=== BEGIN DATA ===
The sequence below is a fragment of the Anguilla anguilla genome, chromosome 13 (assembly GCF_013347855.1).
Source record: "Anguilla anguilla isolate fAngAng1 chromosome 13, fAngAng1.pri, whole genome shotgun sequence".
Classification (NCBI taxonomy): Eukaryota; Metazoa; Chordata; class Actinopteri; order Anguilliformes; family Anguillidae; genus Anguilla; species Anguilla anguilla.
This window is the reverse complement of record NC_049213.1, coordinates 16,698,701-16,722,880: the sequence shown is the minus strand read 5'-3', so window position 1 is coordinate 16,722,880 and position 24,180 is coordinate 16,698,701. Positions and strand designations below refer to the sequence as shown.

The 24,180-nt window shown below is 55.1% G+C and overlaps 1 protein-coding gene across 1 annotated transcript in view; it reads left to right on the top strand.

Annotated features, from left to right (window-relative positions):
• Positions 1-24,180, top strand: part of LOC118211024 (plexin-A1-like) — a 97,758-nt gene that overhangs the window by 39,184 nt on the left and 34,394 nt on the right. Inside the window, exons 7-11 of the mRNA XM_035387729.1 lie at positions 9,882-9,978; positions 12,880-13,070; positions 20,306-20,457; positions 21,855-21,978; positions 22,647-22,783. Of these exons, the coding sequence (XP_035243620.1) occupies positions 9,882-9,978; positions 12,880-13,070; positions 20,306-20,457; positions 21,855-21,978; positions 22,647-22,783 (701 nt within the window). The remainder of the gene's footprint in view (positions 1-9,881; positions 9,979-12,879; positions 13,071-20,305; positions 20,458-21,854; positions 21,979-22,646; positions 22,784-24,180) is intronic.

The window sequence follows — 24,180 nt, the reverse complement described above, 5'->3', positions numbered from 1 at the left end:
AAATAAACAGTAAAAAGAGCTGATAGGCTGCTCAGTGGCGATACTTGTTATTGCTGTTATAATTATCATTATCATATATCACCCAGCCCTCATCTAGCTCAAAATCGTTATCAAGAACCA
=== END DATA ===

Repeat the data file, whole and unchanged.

The sequence below is a fragment of the Anguilla anguilla genome, chromosome 13 (assembly GCF_013347855.1).
Source record: "Anguilla anguilla isolate fAngAng1 chromosome 13, fAngAng1.pri, whole genome shotgun sequence".
Classification (NCBI taxonomy): Eukaryota; Metazoa; Chordata; class Actinopteri; order Anguilliformes; family Anguillidae; genus Anguilla; species Anguilla anguilla.
This window is the reverse complement of record NC_049213.1, coordinates 16,698,701-16,722,880: the sequence shown is the minus strand read 5'-3', so window position 1 is coordinate 16,722,880 and position 24,180 is coordinate 16,698,701. Positions and strand designations below refer to the sequence as shown.

The 24,180-nt window shown below is 55.1% G+C and overlaps 1 protein-coding gene across 1 annotated transcript in view; it reads left to right on the top strand.

Annotated features, from left to right (window-relative positions):
• Positions 1-24,180, top strand: part of LOC118211024 (plexin-A1-like) — a 97,758-nt gene that overhangs the window by 39,184 nt on the left and 34,394 nt on the right. Inside the window, exons 7-11 of the mRNA XM_035387729.1 lie at positions 9,882-9,978; positions 12,880-13,070; positions 20,306-20,457; positions 21,855-21,978; positions 22,647-22,783. Of these exons, the coding sequence (XP_035243620.1) occupies positions 9,882-9,978; positions 12,880-13,070; positions 20,306-20,457; positions 21,855-21,978; positions 22,647-22,783 (701 nt within the window). The remainder of the gene's footprint in view (positions 1-9,881; positions 9,979-12,879; positions 13,071-20,305; positions 20,458-21,854; positions 21,979-22,646; positions 22,784-24,180) is intronic.

The window sequence follows — 24,180 nt, the reverse complement described above, 5'->3', positions numbered from 1 at the left end:
AAATAAACAGTAAAAAGAGCTGATAGGCTGCTCAGTGGCGATACTTGTTATTGCTGTTATAATTATCATTATCATATATCACCCAGCCCTCATCTAGCTCAAAATCGTTATCAAGAACCA